This article is part of the supplement: Genetic Analysis Workshop 17: Unraveling Human Exome Data
Combining effects from rare and common genetic variants in an exome-wide association study of sequence data
1 1Department of Epidemiology, Harvard School of Public Health, 677 Huntington Avenue, Boston, MA 02115, USA
2 2Channing Laboratory, Brigham and Women’s Hospital, 181 Longwood Avenue, Boston, MA 02115, USA
BMC Proceedings 2011, 5(Suppl 9):S44 doi:10.1186/1753-6561-5-S9-S44Published: 29 November 2011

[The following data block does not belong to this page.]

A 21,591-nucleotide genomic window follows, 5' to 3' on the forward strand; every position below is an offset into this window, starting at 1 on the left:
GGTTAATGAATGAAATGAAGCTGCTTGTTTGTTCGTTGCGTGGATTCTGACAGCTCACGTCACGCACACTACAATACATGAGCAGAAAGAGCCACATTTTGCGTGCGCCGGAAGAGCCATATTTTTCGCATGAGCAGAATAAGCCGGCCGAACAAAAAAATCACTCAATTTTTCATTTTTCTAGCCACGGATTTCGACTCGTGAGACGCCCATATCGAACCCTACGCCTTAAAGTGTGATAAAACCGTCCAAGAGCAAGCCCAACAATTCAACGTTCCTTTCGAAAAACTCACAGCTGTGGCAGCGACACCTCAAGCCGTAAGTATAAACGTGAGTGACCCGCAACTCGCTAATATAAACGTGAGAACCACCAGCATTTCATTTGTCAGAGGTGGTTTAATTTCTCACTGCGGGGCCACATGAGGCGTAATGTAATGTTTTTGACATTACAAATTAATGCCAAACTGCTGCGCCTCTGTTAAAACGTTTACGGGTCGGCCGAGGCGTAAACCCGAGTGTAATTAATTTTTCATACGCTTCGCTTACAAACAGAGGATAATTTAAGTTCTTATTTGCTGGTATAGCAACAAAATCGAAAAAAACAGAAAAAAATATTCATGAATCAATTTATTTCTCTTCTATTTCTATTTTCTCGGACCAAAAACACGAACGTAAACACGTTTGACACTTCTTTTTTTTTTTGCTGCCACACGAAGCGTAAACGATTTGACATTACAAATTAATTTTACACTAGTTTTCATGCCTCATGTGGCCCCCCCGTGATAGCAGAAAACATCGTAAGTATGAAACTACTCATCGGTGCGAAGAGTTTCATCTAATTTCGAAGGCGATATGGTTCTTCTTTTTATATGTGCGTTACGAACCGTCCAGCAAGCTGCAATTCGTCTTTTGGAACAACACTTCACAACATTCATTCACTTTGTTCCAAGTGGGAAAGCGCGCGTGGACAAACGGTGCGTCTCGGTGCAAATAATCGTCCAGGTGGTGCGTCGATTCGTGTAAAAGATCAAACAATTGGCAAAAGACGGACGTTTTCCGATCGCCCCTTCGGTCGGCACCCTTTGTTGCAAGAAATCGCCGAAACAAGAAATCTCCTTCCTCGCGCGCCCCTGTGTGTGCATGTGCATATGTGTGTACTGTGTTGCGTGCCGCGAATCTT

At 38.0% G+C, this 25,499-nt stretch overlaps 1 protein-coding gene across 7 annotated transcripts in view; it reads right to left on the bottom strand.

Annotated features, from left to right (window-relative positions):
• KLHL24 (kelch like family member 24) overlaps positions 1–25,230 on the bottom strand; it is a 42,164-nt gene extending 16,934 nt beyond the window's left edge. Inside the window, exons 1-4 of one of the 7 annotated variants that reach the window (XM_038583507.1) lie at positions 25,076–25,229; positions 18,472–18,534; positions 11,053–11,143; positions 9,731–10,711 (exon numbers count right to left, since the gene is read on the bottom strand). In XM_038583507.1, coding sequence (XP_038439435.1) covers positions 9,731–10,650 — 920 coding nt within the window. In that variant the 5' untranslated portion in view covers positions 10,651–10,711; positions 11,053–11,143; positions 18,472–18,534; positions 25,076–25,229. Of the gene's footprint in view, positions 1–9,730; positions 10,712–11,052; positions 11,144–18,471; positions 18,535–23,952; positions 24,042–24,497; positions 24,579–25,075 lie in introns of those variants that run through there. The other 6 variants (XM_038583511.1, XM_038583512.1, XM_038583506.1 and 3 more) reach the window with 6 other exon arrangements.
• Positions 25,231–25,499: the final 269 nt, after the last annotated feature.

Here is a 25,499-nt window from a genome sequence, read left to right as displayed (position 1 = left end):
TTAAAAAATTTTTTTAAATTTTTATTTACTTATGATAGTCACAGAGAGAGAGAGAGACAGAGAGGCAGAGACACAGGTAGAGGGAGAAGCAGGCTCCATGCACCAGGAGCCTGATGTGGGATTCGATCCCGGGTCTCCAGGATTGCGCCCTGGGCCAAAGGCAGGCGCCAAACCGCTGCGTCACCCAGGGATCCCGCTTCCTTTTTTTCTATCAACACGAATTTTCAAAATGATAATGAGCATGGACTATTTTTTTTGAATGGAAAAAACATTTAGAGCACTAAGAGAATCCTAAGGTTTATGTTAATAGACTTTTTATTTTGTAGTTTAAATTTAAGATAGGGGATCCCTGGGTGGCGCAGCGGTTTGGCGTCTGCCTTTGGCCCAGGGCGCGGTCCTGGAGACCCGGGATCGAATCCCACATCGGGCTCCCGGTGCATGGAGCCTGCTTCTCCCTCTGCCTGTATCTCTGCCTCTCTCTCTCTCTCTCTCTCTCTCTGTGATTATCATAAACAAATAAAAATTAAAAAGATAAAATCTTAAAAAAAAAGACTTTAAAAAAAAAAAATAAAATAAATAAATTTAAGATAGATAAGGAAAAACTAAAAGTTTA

Recent breakthroughs in next-generation sequencing technologies allow cost-effective methods for measuring a growing list of cellular properties, including DNA sequence and structural variation. Next-generation sequencing has the potential to revolutionize complex trait genetics by directly measuring common and rare genetic variants within a genome-wide context. Because for a given gene both rare and common causal variants can coexist and have independent effects on a trait, strategies that model the effects of both common and rare variants could enhance the power of identifying disease-associated genes. To date, little work has been done on integrating signals from common and rare variants into powerful statistics for finding disease genes in genome-wide association studies. In this analysis of the Genetic Analysis Workshop 17 data, we evaluate various strategies for association of rare, common, or a combination of both rare and common variants on quantitative phenotypes in unrelated individuals. We show that the analysis of common variants only using classical approaches can achieve higher power to detect causal genes than recently proposed rare variant methods and that strategies that combine association signals derived independently in rare and common variants can slightly increase the power compared to strategies that focus on the effect of either the rare variants or the common variants.